OIA Supports Much-Needed Efforts to Curb Distracted Driving

This past spring, OIA joined a broad coalition of stakeholders (including many of our carrier partners) to advocate for laws that encourage safe driving habits for all motorists sharing Ohio’s roads and highways. While the coalition, known as FOR Ohio, was originally formed to advocate for much needed transportation funding, it is now supporting the efforts of the DeWine Administration to curb distracted driving by passing the “Hands-Free Ohio” bill.

This legislation, also known as Senate Bill 285, will make driving while handling any electronic wireless device a primary offense. This includes, but is not limited to, writing, sending, or reading text-based communications; watching or recording videos; taking photos or looking at images; livestreaming; using apps; entering information into GPS navigation programs; dialing phone numbers; or holding a device for a phone call. Drivers will be allowed to make emergency calls and use voice commands or single-touch activation to make calls, text, use GPS or listen to music on mobile devices. The bipartisan legislation sponsored by Sen. Sean O’Brien (D-Bazetta) and Sen. Stephanie Kunze (R-Hilliard), would also increase fines for drivers who habitually use devices while driving. In cases where a driver using a device causes serious injury or death, the penalties will mirror those of drunken driving.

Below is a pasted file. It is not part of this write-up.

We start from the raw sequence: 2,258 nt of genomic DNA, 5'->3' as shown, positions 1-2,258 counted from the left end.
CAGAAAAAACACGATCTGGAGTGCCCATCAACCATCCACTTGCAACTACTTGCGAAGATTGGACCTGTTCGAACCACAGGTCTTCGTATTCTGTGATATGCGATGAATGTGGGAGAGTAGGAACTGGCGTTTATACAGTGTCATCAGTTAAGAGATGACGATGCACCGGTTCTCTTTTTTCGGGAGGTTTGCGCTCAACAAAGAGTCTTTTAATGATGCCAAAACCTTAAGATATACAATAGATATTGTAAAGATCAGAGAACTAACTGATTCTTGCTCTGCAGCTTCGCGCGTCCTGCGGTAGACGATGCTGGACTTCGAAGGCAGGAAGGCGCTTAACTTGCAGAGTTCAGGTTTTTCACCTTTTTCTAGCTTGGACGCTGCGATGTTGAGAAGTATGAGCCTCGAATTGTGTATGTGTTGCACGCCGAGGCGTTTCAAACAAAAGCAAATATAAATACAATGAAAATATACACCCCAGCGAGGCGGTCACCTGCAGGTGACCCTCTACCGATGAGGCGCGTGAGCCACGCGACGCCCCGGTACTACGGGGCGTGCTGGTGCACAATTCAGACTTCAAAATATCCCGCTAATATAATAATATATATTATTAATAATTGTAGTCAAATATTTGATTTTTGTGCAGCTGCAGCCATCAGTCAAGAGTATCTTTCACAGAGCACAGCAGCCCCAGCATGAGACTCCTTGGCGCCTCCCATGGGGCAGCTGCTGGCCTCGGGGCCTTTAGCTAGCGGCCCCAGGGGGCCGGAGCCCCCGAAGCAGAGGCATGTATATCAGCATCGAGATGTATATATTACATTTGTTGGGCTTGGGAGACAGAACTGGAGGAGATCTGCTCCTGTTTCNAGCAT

OIA testified in support of this legislation and is advocating for Ohio to join the 15 other states and the District of Columbia that have adopted similar hands-free laws. This is needed as last year was the second-deadliest year of the past decade for distracted driving in Ohio and Ohio’s current laws against distracted driving are out of date and no match for smartphones’ images and texts that incessantly demand our attention.

While there is a lot of momentum behind this initiative, it is important to remember that Ohio is a state without a primary enforcement of a seat belt law or a mandatory motorcycle helmet law, so it will not be an easy task to get this legislation passed.

Senate Bill 285 has had two hearings to date and OIA anticipates further hearings to be held this fall.  Questions? Contact OIA’s Government Affairs Manager Carolyn Mangas.

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